The Way, the Truth, and the Life

After Jesus explained the dwelling places that He is going to prepare for His followers and the promise to come again and receive us to Himself, He continued,

“And you know the way where I am going.”  Thomas said to Him, “Lord, we do not know where you are going; how do we know the way?”  Jesus said to him, “I am the way, the truth, and the life; no one comes to the Father, but through Me” (Jn 14:4-6).

John 14:6 is one of the most succinct descriptions of who Jesus is in the entire gospels.  There is so much depth in each of these descriptions that Jesus applies to Himself; “the way, the truth, and the life.”

Thomas is thinking of a route or path when He asked Jesus about “the way” that Jesus is going.  Jesus clarifies that He is the way, He is the path.  He is not a destination on the way.  He Himself is the way.

Of course, we understand this “Jesus is the way” much better than the disciples ever could have at this point because we are looking back on the cross.  We are looking back on exactly what Jesus meant by Him being the way.  His death, burial, and resurrection are the way to eternal life.  He is the way to the Father.  Jesus is the way to a right relationship with God.  Jesus is the way to heaven.  Jesus is the way to dwelling forever with the Father and the Son.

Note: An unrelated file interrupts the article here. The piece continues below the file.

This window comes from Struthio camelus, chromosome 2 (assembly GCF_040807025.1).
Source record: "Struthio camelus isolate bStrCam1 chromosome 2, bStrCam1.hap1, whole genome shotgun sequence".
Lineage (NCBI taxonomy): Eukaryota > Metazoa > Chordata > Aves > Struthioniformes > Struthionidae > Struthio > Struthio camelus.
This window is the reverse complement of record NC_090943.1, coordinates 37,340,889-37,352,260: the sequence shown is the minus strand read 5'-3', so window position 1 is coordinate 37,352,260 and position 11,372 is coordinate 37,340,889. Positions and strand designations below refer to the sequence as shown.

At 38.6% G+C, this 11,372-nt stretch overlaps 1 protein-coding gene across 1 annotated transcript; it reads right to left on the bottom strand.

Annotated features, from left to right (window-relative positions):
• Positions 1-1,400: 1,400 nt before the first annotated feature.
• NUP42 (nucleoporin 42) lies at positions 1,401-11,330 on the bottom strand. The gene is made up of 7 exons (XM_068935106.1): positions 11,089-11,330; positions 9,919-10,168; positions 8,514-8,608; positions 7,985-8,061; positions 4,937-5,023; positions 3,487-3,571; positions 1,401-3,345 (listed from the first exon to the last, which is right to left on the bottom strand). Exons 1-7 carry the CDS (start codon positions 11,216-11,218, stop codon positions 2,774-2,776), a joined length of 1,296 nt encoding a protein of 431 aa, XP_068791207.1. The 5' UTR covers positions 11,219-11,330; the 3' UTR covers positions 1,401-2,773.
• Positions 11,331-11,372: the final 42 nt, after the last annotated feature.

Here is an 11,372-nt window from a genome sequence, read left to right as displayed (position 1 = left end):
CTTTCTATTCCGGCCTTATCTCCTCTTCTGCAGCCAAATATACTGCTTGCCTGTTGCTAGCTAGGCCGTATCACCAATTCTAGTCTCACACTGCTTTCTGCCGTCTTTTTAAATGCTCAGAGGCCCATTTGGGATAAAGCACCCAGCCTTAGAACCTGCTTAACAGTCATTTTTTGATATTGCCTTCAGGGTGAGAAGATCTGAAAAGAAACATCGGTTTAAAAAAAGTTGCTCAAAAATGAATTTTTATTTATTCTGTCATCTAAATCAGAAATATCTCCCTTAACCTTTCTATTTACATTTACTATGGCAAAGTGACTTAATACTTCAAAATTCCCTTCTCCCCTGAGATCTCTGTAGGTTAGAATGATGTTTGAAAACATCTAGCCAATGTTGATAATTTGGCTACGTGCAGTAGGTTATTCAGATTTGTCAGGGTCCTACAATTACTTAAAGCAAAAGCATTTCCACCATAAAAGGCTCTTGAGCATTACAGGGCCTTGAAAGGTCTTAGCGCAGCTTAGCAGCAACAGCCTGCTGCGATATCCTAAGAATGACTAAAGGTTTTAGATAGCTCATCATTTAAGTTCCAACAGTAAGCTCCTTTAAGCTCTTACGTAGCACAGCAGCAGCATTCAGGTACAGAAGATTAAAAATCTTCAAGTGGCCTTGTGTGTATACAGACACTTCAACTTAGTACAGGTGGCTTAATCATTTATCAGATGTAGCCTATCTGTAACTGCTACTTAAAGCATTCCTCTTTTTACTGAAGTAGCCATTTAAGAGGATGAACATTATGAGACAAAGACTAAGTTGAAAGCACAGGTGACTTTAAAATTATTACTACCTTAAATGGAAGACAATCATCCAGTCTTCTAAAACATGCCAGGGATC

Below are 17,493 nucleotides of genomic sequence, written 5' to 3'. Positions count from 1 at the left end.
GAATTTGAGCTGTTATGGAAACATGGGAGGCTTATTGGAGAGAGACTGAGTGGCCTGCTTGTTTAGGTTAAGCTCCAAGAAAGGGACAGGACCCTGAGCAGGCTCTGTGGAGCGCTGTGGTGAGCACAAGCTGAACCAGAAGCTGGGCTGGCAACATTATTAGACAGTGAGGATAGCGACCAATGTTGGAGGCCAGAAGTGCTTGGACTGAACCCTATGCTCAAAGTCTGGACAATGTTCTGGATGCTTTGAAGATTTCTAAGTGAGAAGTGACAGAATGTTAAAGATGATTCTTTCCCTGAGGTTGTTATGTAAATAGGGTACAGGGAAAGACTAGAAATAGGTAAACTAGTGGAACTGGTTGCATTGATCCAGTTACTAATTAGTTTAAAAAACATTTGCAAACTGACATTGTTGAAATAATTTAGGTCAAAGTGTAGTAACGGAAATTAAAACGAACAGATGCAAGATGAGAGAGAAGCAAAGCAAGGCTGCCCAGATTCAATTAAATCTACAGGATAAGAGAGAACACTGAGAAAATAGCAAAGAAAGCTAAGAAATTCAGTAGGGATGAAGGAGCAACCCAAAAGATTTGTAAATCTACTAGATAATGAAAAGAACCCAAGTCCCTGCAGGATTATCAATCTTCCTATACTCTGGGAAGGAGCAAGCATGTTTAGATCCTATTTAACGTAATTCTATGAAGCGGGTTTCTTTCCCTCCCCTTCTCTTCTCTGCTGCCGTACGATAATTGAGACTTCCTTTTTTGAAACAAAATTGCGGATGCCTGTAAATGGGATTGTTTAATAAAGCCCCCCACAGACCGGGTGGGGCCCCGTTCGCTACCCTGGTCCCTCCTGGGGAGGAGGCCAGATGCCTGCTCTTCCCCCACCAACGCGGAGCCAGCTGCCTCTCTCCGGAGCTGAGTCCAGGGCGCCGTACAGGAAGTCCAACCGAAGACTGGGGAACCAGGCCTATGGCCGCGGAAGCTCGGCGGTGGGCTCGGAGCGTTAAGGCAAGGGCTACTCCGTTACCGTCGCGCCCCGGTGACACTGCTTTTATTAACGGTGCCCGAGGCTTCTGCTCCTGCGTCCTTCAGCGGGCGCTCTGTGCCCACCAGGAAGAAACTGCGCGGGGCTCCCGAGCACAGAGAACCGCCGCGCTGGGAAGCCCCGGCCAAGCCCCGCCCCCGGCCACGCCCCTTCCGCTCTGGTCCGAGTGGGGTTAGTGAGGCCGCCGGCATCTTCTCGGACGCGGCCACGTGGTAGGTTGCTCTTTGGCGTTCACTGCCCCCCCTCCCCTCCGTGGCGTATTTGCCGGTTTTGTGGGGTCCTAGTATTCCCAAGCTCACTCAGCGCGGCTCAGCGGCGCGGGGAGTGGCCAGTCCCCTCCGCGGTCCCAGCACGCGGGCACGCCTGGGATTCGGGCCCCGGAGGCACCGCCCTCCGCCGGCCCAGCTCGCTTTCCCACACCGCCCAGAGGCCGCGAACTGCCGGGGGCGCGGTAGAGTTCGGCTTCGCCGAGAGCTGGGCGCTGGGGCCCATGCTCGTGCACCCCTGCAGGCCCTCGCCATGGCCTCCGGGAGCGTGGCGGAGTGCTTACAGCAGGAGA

Jesus is also the truth.  Jesus made clear throughout His earthly teaching that some things are true and others are false.  Jesus’ words were always true.  Jesus’ message was always true.  In fact, Jesus was so much the epitome of truth that He could simply be called The Truth.

Jesus, in His own words, is the truth.  There is no falsehood in Him.  We can trust what Jesus says to be true.  So when Jesus speaks of Himself as the Way, the way to eternal life, I know He is telling us the truth.

And finally, Jesus is the life.  This is such a prolific message throughout the gospel of John.  Jesus came to bring us life.  Abundant life in the here and now (Jn 10:10), resurrection life (Jn 11:25) in the here and hereafter, and eternal life in His presence (Jn 6:40, 14:3).  Jesus’ ministry was consumed by bringing what Peter called “words of eternal life” to situations and places and people who were “dead”.  Life in place of death is a gift that Jesus brought to His time on the earth and continues to give to people all over the world.  Jesus is life.  Jesus is The Life.

The Way, The Truth, The Life; an all-encompassing description of Jesus.  God, the Son, come to earth to show us the way, the truth, and the life.

In the Presence of the Son